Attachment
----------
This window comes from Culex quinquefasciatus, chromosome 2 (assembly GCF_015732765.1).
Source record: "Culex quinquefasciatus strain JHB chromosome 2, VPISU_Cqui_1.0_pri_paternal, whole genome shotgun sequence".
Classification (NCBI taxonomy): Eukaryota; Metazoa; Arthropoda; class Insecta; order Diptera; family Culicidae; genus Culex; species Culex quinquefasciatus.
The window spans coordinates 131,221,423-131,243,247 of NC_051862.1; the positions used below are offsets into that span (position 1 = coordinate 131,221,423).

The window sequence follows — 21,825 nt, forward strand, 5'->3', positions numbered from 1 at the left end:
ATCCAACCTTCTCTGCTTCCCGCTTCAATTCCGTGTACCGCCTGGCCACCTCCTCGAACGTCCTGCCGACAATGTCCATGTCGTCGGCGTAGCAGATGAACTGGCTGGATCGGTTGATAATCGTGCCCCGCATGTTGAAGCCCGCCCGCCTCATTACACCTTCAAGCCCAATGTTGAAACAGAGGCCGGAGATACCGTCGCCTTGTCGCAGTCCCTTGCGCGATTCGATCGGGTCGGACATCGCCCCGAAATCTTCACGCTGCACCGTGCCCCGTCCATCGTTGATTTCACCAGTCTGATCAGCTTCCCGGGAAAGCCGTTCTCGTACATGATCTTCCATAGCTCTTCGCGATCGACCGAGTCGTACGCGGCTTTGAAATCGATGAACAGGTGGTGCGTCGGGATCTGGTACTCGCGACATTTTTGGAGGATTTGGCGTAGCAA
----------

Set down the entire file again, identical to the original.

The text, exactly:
This window comes from Culex quinquefasciatus, chromosome 2 (assembly GCF_015732765.1).
Source record: "Culex quinquefasciatus strain JHB chromosome 2, VPISU_Cqui_1.0_pri_paternal, whole genome shotgun sequence".
Classification (NCBI taxonomy): Eukaryota; Metazoa; Arthropoda; class Insecta; order Diptera; family Culicidae; genus Culex; species Culex quinquefasciatus.
The window spans coordinates 131,221,423-131,243,247 of NC_051862.1; the positions used below are offsets into that span (position 1 = coordinate 131,221,423).

The window sequence follows — 21,825 nt, forward strand, 5'->3', positions numbered from 1 at the left end:
ATCCAACCTTCTCTGCTTCCCGCTTCAATTCCGTGTACCGCCTGGCCACCTCCTCGAACGTCCTGCCGACAATGTCCATGTCGTCGGCGTAGCAGATGAACTGGCTGGATCGGTTGATAATCGTGCCCCGCATGTTGAAGCCCGCCCGCCTCATTACACCTTCAAGCCCAATGTTGAAACAGAGGCCGGAGATACCGTCGCCTTGTCGCAGTCCCTTGCGCGATTCGATCGGGTCGGACATCGCCCCGAAATCTTCACGCTGCACCGTGCCCCGTCCATCGTTGATTTCACCAGTCTGATCAGCTTCCCGGGAAAGCCGTTCTCGTACATGATCTTCCATAGCTCTTCGCGATCGACCGAGTCGTACGCGGCTTTGAAATCGATGAACAGGTGGTGCGTCGGGATCTGGTACTCGCGACATTTTTGGAGGATTTGGCGTAGCAA